WASHINGTON, March 30, 2010 — U.S. and allied forces in Afghanistan are laying the groundwork for their much-anticipated efforts to combat extremists in Kandahar, Pentagon Press Secretary Geoff Morrell said in a Pentagon news conference today.
Morrell said combat operations will begin in earnest in the coming weeks. But in the meantime, he said, troops are engaged in what military officials refer to as “shaping” operations in preparation for the upcoming offensive there.
“The truth is they have begun,” Morrell said of shaping operations taking place in Kandahar, the spiritual center of the Taliban. “They have been months in the making.”
A U.S. Stryker brigade combat team arrived in southern Afghanistan last summer, marking the beginning of operations there. The Stryker vehicles are used to secure routes in and out of Afghanistan’s second-largest city, while other preparatory work, such as tribal engagements by U.S. special operations forces, are also under way.
Shuras – meetings of influential community leaders – are a critical component to shaping the eventual operation by gaining local support, Morrell said.
“So clearly, a lot of the preparatory work, the shaping operations that will be essential to ultimate success in Kandahar, are under way, and have been under way, frankly, for months now,” he said.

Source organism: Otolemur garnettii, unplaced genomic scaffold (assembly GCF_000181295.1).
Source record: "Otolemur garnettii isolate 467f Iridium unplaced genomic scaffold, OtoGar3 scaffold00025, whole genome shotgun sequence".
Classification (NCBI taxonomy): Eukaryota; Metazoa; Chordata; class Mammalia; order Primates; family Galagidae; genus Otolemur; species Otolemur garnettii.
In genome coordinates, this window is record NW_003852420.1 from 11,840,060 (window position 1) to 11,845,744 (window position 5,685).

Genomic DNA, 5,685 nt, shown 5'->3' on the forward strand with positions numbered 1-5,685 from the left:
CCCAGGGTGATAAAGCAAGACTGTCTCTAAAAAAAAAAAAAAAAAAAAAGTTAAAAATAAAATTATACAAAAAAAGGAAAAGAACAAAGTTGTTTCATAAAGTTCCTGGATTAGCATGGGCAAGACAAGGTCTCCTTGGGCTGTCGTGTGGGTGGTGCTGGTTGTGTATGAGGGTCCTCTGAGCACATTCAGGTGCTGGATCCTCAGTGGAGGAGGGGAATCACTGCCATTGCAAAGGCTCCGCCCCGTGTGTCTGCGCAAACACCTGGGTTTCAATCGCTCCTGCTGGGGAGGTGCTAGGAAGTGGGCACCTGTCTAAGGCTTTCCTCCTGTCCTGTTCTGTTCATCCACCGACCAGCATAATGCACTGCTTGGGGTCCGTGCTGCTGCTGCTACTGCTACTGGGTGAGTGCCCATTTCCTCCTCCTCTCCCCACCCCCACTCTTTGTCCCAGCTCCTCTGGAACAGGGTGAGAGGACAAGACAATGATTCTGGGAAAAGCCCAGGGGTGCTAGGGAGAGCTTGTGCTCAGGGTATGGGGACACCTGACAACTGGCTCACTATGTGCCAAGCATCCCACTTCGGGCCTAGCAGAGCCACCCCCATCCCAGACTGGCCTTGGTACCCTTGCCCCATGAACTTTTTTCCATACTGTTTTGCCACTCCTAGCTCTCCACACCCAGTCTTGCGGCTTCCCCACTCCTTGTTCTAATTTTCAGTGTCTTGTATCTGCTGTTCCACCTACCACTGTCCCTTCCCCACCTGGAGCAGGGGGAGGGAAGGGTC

Morrell wouldn’t speculate on a timetable for major offensives to begin in Kandahar, but more forces will be dedicated to operations there in the weeks ahead, he said. More civilian support also will be required from NATO and the Afghan government to be successful there, he added.
“Ultimately, we need a more sizeable force to be successful there than we currently have in place,” he said.
Coalition and Afghan security forces are building on successful operations in Helmand province to launch similar operations in Kandahar city and province. However, Morrell stressed that forces in Kandahar would constitute more of a “facilitating” role, because the city has “some semblance of government control, unlike Marja, which was mostly entirely in the hands of the Taliban.
“There may be some foundation on which to build,” he said of operations in Kandahar and its government. “Therefore we would more in the role of facilitating additional government assets and support and security elements coming in, and that they could be more the providers of security and better government services.”
Kandahar will be an important operation to establish security in the country. The operation alone will not decide the overall outcome in Afghanistan, but it’s a necessary step to root out the Taliban, given the city’s historical significance to the Taliban movement, Morrell said.
“[Kandahar] is the likely next stop on a 12-to-18-month-long campaign,” he said. “It will clearly be a very important operation. We certainly hope it will be one that will break the back, to a large extent, of the Taliban who have called it home and who have used it as a sanctuary for some time.”
U.S. Department of Defense
Office of the Assistant Secretary of Defense (Public Affairs)